North Carolina State University. "Structure of carbon's 'Hoyle state' revealed." ScienceDaily. ScienceDaily, 10 December 2012. <www.sciencedaily.com/releases/2012/12/121210124715.htm>.
North Carolina State University. (2012, December 10). Structure of carbon's 'Hoyle state' revealed. ScienceDaily. Retrieved October 22, 2014 from www.sciencedaily.com/releases/2012/12/121210124715.htm
North Carolina State University. "Structure of carbon's 'Hoyle state' revealed." ScienceDaily. www.sciencedaily.com/releases/2012/12/121210124715.htm (accessed October 22, 2014).

Share This



More Matter & Energy News

Wednesday, October 22, 2014

Featured Research

from universities, journals, and other organizations


Featured Videos

from AP, Reuters, AFP, and other news services

Internet of Things Aims to Smarten Your Life

Internet of Things Aims to Smarten Your Life

AP (Oct. 22, 2014) — As more and more Bluetooth-enabled devices are reaching consumers, developers are busy connecting them together as part of the Internet of Things. (Oct. 22) Video provided by AP
Powered by NewsLook.com
Thanks, Marty McFly! Hoverboards Could Be Coming In 2015

Thanks, Marty McFly! Hoverboards Could Be Coming In 2015

Newsy (Oct. 21, 2014) — If you've ever watched "Back to the Future Part II" and wanted to get your hands on a hoverboard, well, you might soon be in luck. Video provided by Newsy
Powered by NewsLook.com
Robots to Fly Planes Where Humans Can't

Robots to Fly Planes Where Humans Can't

Reuters - Innovations Video Online (Oct. 21, 2014) — Researchers in South Korea are developing a robotic pilot that could potentially replace humans in the cockpit. Unlike drones and autopilot programs which are configured for specific aircraft, the robots' humanoid design will allow it to fly any type of plane with no additional sensors. Ben Gruber reports. Video provided by Reuters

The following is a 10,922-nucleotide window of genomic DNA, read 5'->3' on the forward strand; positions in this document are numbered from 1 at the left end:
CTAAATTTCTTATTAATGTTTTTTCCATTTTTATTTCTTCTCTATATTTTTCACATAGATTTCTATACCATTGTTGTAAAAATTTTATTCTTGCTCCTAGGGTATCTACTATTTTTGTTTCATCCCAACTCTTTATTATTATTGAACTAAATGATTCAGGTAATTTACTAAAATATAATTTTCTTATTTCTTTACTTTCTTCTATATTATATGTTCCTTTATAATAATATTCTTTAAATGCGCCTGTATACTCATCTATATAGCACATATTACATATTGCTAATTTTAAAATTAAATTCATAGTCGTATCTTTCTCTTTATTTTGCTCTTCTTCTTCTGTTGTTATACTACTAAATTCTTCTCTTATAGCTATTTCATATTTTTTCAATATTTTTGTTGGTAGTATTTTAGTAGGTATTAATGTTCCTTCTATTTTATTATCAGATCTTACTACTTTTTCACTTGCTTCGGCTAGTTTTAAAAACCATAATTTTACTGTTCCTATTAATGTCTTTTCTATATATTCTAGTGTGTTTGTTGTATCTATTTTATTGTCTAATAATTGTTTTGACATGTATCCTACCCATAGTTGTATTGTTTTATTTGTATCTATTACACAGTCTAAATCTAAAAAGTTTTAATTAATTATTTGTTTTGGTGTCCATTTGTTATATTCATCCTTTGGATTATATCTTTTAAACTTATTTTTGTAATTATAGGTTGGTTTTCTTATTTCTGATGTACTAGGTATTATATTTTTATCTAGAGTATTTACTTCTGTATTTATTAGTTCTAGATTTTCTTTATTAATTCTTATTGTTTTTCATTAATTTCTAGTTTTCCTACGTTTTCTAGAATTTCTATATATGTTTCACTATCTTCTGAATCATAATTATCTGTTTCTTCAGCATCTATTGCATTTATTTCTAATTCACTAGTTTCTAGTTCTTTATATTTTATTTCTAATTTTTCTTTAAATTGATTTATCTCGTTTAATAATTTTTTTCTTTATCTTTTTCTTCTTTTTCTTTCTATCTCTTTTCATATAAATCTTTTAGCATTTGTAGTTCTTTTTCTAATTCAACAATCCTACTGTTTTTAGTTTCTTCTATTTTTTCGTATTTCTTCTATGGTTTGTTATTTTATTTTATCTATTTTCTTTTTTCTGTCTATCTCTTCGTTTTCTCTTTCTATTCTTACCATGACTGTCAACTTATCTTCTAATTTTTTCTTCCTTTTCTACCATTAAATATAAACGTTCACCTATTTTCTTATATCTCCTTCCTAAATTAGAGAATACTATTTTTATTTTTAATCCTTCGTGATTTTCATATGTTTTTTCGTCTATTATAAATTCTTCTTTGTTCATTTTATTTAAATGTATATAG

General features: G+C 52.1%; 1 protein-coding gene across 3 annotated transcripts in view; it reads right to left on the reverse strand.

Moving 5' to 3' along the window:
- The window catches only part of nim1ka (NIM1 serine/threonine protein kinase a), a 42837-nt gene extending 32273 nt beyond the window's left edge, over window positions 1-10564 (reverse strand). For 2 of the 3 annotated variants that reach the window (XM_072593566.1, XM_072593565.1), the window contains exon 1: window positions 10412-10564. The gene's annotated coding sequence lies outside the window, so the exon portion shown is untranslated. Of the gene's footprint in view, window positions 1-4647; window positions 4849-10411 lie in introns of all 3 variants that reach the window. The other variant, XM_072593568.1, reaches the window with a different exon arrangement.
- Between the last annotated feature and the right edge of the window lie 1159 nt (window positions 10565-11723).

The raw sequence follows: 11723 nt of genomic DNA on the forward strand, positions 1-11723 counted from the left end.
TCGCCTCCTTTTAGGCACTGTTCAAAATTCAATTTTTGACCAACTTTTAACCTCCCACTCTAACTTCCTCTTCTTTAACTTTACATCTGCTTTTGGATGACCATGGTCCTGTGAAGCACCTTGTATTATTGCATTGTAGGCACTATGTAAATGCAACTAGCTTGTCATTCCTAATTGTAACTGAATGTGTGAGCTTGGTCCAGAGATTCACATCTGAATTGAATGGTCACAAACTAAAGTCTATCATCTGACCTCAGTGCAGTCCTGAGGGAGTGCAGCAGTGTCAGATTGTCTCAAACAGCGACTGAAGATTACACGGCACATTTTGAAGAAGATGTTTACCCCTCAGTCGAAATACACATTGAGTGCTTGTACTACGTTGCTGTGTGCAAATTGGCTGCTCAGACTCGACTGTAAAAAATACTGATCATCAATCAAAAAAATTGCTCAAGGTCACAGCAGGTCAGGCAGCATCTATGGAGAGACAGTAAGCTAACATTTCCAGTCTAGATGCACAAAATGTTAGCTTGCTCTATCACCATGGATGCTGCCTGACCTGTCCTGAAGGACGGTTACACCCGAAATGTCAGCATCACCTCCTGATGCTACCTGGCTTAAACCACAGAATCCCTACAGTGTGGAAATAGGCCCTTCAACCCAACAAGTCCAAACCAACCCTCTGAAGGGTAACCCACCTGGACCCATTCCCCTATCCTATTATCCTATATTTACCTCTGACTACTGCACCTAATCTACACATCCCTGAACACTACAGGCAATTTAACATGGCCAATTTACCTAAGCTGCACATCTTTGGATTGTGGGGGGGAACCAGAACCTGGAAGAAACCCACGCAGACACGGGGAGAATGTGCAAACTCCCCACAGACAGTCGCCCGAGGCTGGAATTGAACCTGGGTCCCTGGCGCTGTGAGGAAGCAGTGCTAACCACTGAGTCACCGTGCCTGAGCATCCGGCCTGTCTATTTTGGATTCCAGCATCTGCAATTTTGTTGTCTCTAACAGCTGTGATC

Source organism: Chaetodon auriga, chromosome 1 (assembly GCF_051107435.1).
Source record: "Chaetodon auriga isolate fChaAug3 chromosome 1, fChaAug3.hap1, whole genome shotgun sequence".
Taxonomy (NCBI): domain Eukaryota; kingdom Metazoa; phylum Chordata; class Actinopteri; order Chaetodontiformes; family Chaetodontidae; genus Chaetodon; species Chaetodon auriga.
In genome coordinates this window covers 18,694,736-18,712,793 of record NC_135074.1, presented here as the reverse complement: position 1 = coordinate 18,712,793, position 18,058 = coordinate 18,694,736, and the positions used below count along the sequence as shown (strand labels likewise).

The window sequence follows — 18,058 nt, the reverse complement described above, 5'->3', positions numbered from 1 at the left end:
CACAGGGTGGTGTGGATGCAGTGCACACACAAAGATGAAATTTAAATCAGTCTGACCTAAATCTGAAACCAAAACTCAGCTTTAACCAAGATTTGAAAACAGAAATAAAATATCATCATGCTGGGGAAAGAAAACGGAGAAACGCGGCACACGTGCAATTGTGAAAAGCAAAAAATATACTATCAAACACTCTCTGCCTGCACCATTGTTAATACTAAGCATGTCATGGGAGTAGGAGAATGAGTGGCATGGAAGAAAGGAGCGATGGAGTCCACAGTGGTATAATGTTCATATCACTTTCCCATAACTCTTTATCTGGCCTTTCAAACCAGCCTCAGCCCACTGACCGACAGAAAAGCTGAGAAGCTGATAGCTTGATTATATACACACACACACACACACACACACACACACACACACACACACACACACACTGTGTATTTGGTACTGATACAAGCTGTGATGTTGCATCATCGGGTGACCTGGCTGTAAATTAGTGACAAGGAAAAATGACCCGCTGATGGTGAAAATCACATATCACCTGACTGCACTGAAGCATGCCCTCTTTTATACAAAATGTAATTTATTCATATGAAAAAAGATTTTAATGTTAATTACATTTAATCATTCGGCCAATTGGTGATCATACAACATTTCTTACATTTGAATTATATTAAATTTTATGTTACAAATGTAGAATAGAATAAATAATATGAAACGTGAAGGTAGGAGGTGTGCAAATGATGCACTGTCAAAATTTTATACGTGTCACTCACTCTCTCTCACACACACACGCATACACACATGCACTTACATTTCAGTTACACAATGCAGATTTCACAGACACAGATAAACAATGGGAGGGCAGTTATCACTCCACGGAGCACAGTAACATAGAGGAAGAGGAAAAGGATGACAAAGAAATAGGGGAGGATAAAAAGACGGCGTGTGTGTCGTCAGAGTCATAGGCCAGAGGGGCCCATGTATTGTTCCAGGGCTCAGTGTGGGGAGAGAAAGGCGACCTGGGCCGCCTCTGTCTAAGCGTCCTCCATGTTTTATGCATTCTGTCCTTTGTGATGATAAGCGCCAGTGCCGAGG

Powered by NewsLook.com
Graphene Paint Offers Rust-Free Future

Graphene Paint Offers Rust-Free Future

Reuters - Innovations Video Online (Oct. 21, 2014) — British scientists have developed a prototype graphene paint that can make coatings which are resistant to liquids, gases, and chemicals. The team says the paint could have a variety of uses, from stopping ships rusting to keeping food fresher for longer. Jim Drury reports. Video provided by Reuters
Powered by NewsLook.com

Search ScienceDaily

Number of stories in archives: 140,361

Find with keyword(s):
 
Enter a keyword or phrase to search ScienceDaily for related topics and research stories.

Save/Print:
Share:  

Breaking News:

Strange & Offbeat Stories

 

Space & Time

Matter & Energy

Computers & Math

In Other News

... from NewsDaily.com

Science News

Health News

Environment News

Technology News



Save/Print:
Share:  

Free Subscriptions


Get the latest science news with ScienceDaily's free email newsletters, updated daily and weekly. Or view hourly updated newsfeeds in your RSS reader:

Get Social & Mobile


Keep up to date with the latest news from ScienceDaily via social networks and mobile apps:

Have Feedback?


Tell us what you think of ScienceDaily -- we welcome both positive and negative comments. Have any problems using the site? Questions?
Mobile iPhone Android Web
Follow Facebook Twitter Google+
Subscribe RSS Feeds Email Newsletters
Latest Headlines Health & Medicine Mind & Brain Space & Time Matter & Energy Computers & Math Plants & Animals Earth & Climate Fossils & Ruins